Automatic Weapons in Miniature, Part II: “Magazine Fed Guns”

By Robert G. Segel

The Thompson submachine gun is arguably the most often reproduced miniature machine gun since its graceful lines and well known looks enable it to be instantly recognized and provides a challenge for the machinist to make. Examples encountered run from the truly horrific with poor craftsmanship, sloppy fit and finish, milling marks and poor proportion, to the truly “Cadillac” version that is perfect in almost every detail. Made in a variety of scales, some examples observed are no bigger than your thumb and are sometimes fitted in an obligatory miniature violin case.

Among the finest miniature Thompsons ever produced were built by Edmund H. de la Garrigue in the mid 1970s. From his little shop in Texas, de la Garrigue offered exacting firing and non-firing one half scale replicas of the Colt Model 1921, Colt ’21/8 ‘Navy’, the Auto Ordnance 1928 commercial or U.S. Model 1928-A1 Military and the later M1 and M1-A1 models. They are exact scale and every part is hand finished to the exact dimensions. From the precise barrel finning on the ’21 and ’28 models, proper slot spacing on the Cutts Compensator and tiny sling swivels on the M1 and M1-A1 models to the proper markings and logos stamped on the gun, these really are accurate miniatures. Considering that there are over 70 separate parts to a Thompson, one can appreciate the amount of time and effort it took to produce these guns. The flat surfaces look flat, the symmetry of the lines are right and it looks like a full sized gun that was just reduced to one half size! To call it a “Teeny-Bopper Chopper”, as one reviewing journalist christened it a number of years ago, just seems a bit condescending and sacrilegious. Each de la Garrigue gun came furnished with a non-functional 20 round “XX” stick magazine. A functional “XX” magazine was available at extra cost. The ATF registered live guns were chambered for a shortened .25-ACP cartridge which is obtained by shortening the .25 auto case by 0.100 of an inch, reducing the powder charge slightly and re-seating the bullet. The firing models will fire in full automatic only because by reducing the height and width of the rocker (selector) by one half, it becomes only one fourth its original surface and it is unable to contain the slam of the .25 caliber in the semi-auto mode. The guns were made to order and customized as to functionality, serial number, configuration, etc. according to the customer’s wishes. Accessories and options included the #2 or #3 Cutts Compensators, 50-round “L” Drum (non-functional), polished walnut display stand and finned barrel where the basic gun is smooth. Records are not available but these guns were marketed for only a very brief period of time and it is generally acknowledged that only about 20 to 30 models were produced in all possible models combined in both firing and non-firing versions. Thus, they are quite rare but are a stunning addition to any collection of full autos. A relative newcomer on the miniature scene are guns made in Russia for the Imperial Miniature Armory. Producing incredibly accurate and detailed Thompsons in the even smaller 1/4 scale that measure just 81/4 inches in length, they are proportioned perfectly right down to the size of the grain in the wood stocks. Some of the parts are so small that they are hard to see without the aid of a magnifying glass and some springs are made from wire that is thinner than a strand of hair. Yet, it can feed, chamber and eject from the drum magazine the tiny dummy cartridges that are provided. They have also produced in extremely limited numbers a fully functional 1/3 scale Russian PPsH 41 complete with working drum magazine and scaled dummy cartridges and a 1/2 scale German MP 38 submachine gun. The quality and workmanship of these Russian built miniatures, particularly in the smaller scales, is truly phenomenal.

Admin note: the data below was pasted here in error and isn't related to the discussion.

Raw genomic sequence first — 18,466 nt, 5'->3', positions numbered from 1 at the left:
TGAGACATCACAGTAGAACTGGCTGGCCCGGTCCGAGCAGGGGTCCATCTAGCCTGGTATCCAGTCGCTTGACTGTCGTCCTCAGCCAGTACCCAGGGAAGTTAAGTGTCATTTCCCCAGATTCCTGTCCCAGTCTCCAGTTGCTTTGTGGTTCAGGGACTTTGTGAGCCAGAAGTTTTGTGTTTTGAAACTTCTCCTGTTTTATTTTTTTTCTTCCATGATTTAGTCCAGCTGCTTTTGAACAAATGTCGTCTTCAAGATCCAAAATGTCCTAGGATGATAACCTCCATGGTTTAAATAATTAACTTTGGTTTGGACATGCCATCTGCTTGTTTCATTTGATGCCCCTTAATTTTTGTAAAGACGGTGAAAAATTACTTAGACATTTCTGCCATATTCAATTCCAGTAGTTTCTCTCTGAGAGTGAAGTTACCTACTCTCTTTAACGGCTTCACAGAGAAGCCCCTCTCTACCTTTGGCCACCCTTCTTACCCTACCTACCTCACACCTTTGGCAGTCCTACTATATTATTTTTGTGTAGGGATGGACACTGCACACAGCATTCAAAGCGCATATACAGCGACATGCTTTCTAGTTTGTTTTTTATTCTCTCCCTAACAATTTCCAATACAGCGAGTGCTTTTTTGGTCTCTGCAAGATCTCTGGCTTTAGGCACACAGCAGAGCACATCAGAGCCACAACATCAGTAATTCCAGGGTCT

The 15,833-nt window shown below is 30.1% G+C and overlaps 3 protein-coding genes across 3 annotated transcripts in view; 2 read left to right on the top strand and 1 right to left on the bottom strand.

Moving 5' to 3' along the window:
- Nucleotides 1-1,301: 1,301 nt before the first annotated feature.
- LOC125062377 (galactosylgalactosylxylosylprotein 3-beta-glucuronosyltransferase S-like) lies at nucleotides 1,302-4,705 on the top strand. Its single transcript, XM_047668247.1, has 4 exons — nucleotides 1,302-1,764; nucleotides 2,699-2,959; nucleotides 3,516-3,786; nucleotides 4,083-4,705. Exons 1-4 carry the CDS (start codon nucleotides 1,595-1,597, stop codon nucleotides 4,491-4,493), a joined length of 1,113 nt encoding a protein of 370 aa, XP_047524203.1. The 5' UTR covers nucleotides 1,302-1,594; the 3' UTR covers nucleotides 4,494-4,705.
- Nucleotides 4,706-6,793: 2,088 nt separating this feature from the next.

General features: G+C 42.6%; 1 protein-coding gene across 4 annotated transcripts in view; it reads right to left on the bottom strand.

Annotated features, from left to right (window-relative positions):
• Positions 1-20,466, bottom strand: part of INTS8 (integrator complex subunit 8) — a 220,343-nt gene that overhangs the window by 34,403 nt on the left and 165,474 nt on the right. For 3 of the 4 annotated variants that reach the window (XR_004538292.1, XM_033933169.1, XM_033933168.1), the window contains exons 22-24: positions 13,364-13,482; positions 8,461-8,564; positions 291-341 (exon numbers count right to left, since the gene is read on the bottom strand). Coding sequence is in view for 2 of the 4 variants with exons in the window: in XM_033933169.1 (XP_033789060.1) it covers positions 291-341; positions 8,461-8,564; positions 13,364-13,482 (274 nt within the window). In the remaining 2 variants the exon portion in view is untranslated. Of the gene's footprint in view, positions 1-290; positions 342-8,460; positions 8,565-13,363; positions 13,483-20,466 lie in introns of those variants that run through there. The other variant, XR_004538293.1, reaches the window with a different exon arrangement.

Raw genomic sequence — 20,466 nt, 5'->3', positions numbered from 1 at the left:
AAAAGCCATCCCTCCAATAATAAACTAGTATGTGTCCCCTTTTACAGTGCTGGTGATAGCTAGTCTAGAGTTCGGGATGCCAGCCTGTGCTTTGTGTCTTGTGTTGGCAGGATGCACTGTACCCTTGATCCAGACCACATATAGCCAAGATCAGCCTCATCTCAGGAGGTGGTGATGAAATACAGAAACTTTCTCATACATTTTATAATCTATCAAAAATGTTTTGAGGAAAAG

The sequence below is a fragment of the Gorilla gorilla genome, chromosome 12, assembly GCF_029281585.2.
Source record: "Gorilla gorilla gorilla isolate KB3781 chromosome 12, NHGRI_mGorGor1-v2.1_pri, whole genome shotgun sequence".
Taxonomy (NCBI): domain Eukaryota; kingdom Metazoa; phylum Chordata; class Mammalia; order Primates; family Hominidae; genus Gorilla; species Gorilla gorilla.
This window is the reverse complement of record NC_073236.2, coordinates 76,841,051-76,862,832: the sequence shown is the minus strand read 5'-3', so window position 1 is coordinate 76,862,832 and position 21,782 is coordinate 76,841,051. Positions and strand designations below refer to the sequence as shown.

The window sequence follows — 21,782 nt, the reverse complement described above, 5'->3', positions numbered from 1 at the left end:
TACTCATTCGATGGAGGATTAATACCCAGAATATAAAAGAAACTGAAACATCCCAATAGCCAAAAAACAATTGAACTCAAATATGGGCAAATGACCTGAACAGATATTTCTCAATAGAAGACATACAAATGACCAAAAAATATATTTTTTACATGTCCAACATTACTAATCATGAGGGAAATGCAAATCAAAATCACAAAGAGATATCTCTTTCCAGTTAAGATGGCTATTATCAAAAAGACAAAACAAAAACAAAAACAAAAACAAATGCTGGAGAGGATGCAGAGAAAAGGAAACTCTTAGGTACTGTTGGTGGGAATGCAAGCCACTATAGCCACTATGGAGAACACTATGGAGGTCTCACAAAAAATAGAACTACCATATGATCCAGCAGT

Building miniatures is no easy task and some guns would appear to be “easier” to build than others such as the British Sten series of submachine guns. We are all familiar with the history of the Sten gun and the need of the British government to produce a weapon that was not only cheap to produce but the manufacturing process was minimal as well since many parts were farmed out to cottage industries. The manufacturing techniques that applied to the originals work for the miniatures as well. But, appearances can be deceiving because in this milieu, stampings and tack welding can actually be more of a challenge to the miniature maker than machining parts from steel stock. As can be seen by the examples exhibited here made by Gorden Heasman and Jerry Missimer, even these rude and crude firearms have their quintessential character captured in these miniatures. Miniature arms makers are a breed of their own. Their passion for firearms transcends many areas of expertise encompassing history, design, engineering, metallurgy and functionality. The dedication of such notables like Louis Elkas, who worked at Savage Arms Company for 42 years and was their chief gun designer or Michael Barrett, another well known miniature arms maker, manifest itself by going home at night and producing miniature arms of all types. It could very easily take over a year to produce a working miniature that was just right but the time and effort was rewarded with a truly outstanding piece of work.

Next time - Part III: “Manually Operated Guns”

This article first appeared in Small Arms Review V3N4 (January 2000)
and was posted online on September 11, 2015


Comments have not been generated for this article.